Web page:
Media and Journalism

From the beginning of the epidemic, powerful images and metaphors have shaped popular knowledge, myths and misperceptions of HIV and AIDS. Metaphors produced and spread by the mass media have contributed to stigma and discrimination against people living with HIV. UNESCO works with journalists and television, radio and print media networks to develop accurate and well-researched programming on HIV and AIDS to increase the availability of balanced, good quality information.

Increasing knowledge levels is key to health promotion, HIV prevention and positive behaviour change. Members of local and global media outlets are well-positioned to change the misperceptions and stigma that fuel the epidemic. Media programming and awareness campaigns provide a valuable complement to formal and non-formal education interventions. These, as well as access to health information and services, are crucial for supporting behaviour change and reducing HIV infection rates, particularly among young people.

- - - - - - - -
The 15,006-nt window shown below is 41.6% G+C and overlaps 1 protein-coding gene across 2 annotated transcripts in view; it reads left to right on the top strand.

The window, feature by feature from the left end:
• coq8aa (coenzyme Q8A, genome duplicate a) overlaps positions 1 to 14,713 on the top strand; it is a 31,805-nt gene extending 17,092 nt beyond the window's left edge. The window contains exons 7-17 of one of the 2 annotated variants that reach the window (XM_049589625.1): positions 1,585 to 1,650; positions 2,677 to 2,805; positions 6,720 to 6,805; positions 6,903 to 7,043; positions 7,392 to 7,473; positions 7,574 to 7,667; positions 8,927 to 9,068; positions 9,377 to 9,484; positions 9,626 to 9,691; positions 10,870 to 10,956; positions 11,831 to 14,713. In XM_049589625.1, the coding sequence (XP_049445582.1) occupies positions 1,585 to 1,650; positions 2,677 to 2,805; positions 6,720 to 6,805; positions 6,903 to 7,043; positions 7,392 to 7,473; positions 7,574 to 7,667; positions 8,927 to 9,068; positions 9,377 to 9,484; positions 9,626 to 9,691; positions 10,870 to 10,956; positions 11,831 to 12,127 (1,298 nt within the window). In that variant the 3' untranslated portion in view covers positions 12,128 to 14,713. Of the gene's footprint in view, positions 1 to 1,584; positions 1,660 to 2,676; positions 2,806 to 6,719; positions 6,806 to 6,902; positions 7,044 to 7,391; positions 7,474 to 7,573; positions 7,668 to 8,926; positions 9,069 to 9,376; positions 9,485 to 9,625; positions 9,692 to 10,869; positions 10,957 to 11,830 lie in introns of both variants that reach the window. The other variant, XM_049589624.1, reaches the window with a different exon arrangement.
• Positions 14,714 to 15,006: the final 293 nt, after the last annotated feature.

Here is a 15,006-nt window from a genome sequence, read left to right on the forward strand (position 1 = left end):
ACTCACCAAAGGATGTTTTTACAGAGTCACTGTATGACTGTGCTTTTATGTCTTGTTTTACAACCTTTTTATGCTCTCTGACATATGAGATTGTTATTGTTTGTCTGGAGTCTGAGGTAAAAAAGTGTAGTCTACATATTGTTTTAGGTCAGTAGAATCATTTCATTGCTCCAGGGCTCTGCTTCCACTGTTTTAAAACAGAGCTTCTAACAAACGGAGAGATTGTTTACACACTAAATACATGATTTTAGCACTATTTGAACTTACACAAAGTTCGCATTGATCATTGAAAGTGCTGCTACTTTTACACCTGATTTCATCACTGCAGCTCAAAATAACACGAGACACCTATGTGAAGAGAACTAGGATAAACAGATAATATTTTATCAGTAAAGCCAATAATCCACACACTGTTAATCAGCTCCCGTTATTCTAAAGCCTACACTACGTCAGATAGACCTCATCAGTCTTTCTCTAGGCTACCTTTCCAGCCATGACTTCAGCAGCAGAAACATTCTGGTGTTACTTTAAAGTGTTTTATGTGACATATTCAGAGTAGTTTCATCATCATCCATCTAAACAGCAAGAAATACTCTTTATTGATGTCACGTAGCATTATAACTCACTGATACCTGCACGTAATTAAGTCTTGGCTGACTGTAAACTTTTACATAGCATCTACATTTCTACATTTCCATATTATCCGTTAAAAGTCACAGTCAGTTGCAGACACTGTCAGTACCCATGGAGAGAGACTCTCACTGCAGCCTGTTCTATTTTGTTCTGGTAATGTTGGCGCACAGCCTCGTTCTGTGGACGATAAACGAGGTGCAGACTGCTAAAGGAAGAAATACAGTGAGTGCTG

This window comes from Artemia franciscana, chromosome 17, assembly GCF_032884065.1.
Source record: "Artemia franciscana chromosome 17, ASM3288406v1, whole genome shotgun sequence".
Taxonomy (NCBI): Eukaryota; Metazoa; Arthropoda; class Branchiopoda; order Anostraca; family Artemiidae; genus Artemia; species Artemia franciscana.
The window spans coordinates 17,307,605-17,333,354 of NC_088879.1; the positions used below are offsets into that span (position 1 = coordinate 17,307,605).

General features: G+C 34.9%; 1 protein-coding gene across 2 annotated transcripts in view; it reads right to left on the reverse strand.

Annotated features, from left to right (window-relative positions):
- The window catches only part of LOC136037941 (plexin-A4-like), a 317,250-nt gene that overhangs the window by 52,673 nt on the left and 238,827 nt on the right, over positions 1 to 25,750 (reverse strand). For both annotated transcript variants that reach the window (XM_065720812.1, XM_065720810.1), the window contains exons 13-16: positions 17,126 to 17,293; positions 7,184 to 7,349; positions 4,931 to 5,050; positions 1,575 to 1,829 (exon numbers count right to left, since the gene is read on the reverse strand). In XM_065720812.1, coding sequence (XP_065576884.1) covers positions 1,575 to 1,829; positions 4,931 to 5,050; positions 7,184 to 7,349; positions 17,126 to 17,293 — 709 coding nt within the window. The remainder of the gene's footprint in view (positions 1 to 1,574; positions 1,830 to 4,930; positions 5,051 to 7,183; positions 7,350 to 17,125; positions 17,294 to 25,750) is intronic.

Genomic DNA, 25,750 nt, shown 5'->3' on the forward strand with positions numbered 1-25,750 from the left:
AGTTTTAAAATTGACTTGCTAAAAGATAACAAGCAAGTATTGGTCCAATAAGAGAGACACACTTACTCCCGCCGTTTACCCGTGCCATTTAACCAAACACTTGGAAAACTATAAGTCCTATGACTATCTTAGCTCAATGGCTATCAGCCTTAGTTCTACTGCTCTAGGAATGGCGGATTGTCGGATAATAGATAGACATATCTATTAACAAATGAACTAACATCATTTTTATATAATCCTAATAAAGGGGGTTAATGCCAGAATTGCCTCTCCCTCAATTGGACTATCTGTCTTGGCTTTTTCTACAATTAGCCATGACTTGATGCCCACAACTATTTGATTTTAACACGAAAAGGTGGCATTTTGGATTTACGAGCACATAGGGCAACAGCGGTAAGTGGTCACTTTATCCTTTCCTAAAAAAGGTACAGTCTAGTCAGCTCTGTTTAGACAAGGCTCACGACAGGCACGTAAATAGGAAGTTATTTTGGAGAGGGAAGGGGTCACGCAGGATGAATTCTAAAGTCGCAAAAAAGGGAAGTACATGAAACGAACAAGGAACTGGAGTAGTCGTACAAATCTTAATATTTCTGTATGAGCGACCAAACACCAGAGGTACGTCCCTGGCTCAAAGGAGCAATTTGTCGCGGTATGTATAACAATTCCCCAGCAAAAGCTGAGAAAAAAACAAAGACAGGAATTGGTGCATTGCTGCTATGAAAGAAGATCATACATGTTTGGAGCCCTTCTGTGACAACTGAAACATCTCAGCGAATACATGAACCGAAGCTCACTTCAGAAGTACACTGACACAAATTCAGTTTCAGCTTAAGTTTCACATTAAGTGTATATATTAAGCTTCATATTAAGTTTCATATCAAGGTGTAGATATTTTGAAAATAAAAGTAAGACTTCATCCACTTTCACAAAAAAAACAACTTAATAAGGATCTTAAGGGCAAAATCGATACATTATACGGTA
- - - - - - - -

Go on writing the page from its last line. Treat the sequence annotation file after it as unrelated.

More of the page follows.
UNESCO's other information and communication approaches to HIV and AIDS education and prevention include online resources, media research and capacity building, and support of youth information centres.

Incorporating HIV & AIDS into journalism curricula in Africa

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